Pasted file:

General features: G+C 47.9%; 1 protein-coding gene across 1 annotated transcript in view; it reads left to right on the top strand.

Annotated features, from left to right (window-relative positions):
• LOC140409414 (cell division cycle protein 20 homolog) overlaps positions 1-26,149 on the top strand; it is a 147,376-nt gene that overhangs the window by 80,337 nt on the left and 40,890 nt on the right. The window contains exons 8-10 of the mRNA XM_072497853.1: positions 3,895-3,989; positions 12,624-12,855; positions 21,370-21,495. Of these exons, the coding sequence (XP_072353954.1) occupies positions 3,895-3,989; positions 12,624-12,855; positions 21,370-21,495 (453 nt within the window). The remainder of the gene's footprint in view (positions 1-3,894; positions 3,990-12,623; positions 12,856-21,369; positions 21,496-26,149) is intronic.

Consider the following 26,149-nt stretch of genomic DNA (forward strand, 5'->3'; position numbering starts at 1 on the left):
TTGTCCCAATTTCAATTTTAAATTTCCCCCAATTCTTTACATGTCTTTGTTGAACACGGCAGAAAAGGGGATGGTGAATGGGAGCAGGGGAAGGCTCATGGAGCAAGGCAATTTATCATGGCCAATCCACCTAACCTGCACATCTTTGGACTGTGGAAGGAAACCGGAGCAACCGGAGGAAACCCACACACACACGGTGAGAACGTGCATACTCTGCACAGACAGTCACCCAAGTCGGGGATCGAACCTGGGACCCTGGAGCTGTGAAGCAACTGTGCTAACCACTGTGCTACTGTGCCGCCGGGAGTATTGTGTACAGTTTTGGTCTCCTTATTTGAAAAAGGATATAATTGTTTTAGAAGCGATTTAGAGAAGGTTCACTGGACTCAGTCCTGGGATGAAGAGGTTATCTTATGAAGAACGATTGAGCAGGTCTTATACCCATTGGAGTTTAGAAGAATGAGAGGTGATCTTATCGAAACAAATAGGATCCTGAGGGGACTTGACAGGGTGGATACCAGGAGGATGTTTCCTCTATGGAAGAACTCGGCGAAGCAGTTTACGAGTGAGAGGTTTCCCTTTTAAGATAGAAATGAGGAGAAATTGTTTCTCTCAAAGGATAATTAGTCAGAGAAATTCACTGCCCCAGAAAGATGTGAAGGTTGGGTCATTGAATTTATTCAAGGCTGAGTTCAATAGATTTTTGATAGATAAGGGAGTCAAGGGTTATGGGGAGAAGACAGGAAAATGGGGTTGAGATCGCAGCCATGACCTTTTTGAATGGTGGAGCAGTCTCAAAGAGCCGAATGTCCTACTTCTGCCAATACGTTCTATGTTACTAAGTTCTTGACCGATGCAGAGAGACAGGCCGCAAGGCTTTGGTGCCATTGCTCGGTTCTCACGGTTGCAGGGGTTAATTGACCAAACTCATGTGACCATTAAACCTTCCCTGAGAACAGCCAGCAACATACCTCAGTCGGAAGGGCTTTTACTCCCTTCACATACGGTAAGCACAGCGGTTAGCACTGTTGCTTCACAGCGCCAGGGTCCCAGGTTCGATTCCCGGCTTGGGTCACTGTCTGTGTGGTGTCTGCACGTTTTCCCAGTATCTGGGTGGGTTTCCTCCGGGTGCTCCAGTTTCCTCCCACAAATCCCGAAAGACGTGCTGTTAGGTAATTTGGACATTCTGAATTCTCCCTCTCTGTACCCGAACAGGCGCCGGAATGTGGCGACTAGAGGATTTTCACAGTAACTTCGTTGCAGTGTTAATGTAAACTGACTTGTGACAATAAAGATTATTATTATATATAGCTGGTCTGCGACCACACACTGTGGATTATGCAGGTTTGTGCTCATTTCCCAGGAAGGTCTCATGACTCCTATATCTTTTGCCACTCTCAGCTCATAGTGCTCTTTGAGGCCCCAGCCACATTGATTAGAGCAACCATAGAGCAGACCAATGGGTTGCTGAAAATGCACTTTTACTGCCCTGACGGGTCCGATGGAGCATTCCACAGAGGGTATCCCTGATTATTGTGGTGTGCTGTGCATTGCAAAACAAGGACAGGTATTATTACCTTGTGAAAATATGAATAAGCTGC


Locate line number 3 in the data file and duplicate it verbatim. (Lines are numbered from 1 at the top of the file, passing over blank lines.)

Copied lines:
• LOC140409414 (cell division cycle protein 20 homolog) overlaps positions 1-26,149 on the top strand; it is a 147,376-nt gene that overhangs the window by 80,337 nt on the left and 40,890 nt on the right. The window contains exons 8-10 of the mRNA XM_072497853.1: positions 3,895-3,989; positions 12,624-12,855; positions 21,370-21,495. Of these exons, the coding sequence (XP_072353954.1) occupies positions 3,895-3,989; positions 12,624-12,855; positions 21,370-21,495 (453 nt within the window). The remainder of the gene's footprint in view (positions 1-3,894; positions 3,990-12,623; positions 12,856-21,369; positions 21,496-26,149) is intronic.